UCSF Sustainability Stories

Chancellor Desmond-Hellmann: Finding a Green Way to Start Her Day

chancellor on shuttle

UCSF students and employees have a unique leader— someone they might catch a glimpse of while commuting to work on public transportation.

“I think it is really important for a health sciences campus to not just focus on the short term and the patient in front of you, but to also think about our own habits and lifestyle,” said UCSF Chancellor Sue Desmond-Hellmann, MD, MPH. “The upside of commuting by public transit is that it can improve your quality of life and provide the opportunity to interact with people in a different way.”

The chancellor is an avid biker who got her first taste of commuting by public transportation when she was working at Genentech.  Desmond-Hellmann is passionate about public transportation and praises its benefits. “While I give up some control, I enjoy not driving and I enjoy reading. I can use the time to throttle down and relax after work.”

“Some of the most inspiring things for me are simple things, like walking instead of taking your car, or taking public transportation and not having to worry about parking and circling the block to find a space. It’s so much better for your psyche.”  She acknowledges, however, that turning a one-hour commute into a three-hour one is a barrier for her busy, hardworking staff. “I’m into sustainability, but there is a limit.”

The single most important impediment is time. “People who work at UCSF don’t have a lot of wiggle room in their day.”

Making It Easy to Do the Right Thing

shuttles in a row
More than 22,000 employees commute to UCSF’s six campuses each day. According to Kevin Cox, associate director of UCSF’s Transportation Services, 35 percent of all staff, faculty and students drive alone to work or school, each driver producing 6,000 pounds of CO2.

Using public transit reduces these harmful emissions by more than 95 percent and also minimizes the campus’  impact on neighborhood traffic and parking. “Compared with other UC campuses, we do a good job of getting people out of their single occupancy vehicles by providing a wide array of options,” said Cox.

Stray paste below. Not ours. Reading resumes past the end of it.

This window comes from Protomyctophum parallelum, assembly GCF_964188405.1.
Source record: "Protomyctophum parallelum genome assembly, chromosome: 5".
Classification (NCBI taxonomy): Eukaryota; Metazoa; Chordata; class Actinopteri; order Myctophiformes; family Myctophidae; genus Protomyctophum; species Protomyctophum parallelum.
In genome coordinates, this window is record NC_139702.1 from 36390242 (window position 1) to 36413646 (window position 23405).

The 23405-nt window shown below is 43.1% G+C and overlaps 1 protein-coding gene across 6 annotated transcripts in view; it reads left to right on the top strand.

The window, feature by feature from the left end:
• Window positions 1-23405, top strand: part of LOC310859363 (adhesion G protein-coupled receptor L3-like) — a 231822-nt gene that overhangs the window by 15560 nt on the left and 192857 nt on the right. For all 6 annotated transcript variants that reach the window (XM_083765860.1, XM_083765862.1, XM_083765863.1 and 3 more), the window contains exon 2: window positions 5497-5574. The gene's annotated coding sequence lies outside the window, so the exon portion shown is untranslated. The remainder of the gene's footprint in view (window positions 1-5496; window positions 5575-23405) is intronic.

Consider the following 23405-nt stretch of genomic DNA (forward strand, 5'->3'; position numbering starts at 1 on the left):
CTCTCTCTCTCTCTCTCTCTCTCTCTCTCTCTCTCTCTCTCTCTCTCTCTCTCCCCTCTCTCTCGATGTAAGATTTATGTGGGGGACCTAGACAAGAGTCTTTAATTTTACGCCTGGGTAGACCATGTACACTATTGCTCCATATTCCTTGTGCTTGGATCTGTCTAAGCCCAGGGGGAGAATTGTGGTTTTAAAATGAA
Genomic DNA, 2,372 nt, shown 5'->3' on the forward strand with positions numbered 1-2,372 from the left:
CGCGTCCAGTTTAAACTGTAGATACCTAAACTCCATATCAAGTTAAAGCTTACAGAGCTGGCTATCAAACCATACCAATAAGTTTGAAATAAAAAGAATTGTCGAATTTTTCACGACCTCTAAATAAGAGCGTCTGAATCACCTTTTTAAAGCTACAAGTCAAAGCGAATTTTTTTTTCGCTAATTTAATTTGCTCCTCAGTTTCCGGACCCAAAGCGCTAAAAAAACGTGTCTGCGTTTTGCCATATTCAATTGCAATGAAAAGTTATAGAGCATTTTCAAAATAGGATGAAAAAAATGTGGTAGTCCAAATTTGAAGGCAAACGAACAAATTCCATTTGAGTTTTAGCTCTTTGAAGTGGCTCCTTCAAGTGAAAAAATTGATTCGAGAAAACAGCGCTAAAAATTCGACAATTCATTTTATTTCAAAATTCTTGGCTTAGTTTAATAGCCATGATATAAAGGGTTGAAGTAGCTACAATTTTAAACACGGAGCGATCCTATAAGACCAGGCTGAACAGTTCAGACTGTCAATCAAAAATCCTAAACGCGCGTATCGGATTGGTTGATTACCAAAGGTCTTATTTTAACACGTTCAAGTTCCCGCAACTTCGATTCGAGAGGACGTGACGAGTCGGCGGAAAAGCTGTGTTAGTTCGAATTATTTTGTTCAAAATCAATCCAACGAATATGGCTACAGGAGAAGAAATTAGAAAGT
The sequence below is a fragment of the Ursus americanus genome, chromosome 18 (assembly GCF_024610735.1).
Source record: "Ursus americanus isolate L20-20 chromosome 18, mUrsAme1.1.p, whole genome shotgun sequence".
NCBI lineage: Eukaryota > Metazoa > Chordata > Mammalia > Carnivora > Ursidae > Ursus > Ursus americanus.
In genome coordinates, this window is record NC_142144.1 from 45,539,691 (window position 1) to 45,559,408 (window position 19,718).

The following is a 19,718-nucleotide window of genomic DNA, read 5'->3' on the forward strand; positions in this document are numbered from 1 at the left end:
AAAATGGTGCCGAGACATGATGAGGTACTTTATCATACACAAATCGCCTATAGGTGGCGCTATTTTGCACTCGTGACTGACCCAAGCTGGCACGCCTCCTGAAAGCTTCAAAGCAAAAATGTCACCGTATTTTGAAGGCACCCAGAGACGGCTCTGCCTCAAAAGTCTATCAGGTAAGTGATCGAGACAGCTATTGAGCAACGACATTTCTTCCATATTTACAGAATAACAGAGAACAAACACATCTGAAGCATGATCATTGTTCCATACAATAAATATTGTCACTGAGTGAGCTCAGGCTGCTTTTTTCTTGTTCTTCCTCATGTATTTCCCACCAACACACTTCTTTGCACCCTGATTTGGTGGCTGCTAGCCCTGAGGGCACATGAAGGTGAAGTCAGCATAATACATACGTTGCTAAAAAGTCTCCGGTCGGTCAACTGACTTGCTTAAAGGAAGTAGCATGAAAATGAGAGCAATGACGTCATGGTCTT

Transportation Services has implemented an impressive array of programs to make it easier for staff and students to get out of their cars, including:

• A pretax transit program
• An online carpool organizer (Zimride)
• Preferred parking for carpools
• Vanpools
• Commute Club
• City CarShare
• Intercampus shuttle services

Employee Perk:  Save Money Using Public Transit

“We have a pretax transit program that allows people to pay for their public transit fees with pretax dollars,” explained Cox.  The program is a great perk for all staff and faculty. Employees save about 30 cents of each dollar they spend on commuting costs. And between now and February 2011, UCSF is waiving the $3.39 monthly pretax transit participant fee. The sooner employees join, the more they can save. Click here to learn more and enroll.

The program works by allowing UCSF employees to deduct up to $230 per month from their paycheck without paying payroll taxes on this income. Annual savings can be as much as $828 (actual savings will vary based on tax rates). Participation in the program for a year generates benefits equal to more than three months of free public transit each year.  UCSF employees save $210,000 annually in transit costs as a result of the program, according to Cox.

For more information, contact UCSF Pretax Transit Coordinator Kevin Cuevas (415/514-4871 or .(JavaScript must be enabled to view this email address)) or Campus Rideshare Coordinator Robert Wong (415/476-1513 or .(JavaScript must be enabled to view this email address)).

Learn More:

UCSF Transportation Services

Story: Deborah Fleischer, Green Impact
Photo: Susan Merrell